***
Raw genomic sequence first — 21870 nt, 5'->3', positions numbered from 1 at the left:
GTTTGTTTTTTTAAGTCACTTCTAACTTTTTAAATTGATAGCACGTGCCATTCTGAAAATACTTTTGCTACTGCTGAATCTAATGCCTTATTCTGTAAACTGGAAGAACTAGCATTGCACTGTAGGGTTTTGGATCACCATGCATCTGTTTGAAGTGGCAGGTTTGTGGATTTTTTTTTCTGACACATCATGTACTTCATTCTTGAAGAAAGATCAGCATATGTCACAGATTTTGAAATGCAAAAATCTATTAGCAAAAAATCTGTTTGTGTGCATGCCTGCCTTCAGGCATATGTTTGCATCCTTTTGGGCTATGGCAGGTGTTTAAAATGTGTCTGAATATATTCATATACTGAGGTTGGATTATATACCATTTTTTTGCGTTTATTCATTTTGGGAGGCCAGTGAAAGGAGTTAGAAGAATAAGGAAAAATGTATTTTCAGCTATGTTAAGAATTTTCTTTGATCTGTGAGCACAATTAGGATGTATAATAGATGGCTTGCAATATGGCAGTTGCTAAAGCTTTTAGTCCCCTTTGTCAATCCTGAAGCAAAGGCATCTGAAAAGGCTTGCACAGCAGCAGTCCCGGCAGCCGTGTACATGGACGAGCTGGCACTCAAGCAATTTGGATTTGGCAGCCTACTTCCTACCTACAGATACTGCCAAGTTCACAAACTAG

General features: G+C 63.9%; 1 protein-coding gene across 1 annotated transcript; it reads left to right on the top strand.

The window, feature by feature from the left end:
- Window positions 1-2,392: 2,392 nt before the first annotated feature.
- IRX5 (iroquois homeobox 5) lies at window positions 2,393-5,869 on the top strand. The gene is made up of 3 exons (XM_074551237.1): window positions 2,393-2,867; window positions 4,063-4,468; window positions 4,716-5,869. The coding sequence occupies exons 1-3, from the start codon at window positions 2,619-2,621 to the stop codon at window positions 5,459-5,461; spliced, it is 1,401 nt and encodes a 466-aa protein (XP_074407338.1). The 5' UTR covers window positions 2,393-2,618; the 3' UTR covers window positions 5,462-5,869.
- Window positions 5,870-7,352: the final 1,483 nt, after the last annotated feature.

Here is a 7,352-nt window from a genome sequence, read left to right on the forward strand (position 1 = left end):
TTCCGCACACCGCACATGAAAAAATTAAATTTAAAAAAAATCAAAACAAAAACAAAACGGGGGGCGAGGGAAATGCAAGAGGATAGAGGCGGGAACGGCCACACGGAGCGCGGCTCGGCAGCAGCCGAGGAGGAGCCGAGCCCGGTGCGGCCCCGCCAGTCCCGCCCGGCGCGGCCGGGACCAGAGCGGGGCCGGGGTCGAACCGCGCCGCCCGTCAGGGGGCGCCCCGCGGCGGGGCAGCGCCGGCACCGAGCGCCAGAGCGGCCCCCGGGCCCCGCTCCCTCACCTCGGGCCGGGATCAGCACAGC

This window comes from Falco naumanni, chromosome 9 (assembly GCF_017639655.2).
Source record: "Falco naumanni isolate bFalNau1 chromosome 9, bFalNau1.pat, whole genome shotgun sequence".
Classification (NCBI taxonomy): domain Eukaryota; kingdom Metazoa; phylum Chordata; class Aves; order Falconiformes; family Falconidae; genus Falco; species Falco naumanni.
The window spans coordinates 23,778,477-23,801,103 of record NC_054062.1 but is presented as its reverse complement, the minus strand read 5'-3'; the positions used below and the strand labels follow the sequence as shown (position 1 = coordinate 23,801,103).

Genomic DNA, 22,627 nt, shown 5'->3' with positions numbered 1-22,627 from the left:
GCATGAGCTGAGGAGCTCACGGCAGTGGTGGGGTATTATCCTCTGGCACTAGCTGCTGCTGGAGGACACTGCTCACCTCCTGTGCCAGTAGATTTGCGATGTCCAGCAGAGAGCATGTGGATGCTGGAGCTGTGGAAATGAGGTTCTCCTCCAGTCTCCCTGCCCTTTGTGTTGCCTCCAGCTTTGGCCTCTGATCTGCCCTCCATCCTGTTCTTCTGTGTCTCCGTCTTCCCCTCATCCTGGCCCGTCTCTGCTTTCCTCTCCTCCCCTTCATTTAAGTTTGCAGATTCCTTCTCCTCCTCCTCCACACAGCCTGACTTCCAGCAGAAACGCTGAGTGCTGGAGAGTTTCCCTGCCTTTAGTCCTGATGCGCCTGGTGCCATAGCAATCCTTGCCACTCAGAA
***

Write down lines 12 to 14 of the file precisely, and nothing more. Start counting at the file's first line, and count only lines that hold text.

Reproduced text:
Classification (NCBI taxonomy): domain Eukaryota; kingdom Metazoa; phylum Chordata; class Aves; order Falconiformes; family Falconidae; genus Falco; species Falco naumanni.
The window spans coordinates 23,778,477-23,801,103 of record NC_054062.1 but is presented as its reverse complement, the minus strand read 5'-3'; the positions used below and the strand labels follow the sequence as shown (position 1 = coordinate 23,801,103).

Genomic DNA, 22,627 nt, shown 5'->3' with positions numbered 1-22,627 from the left: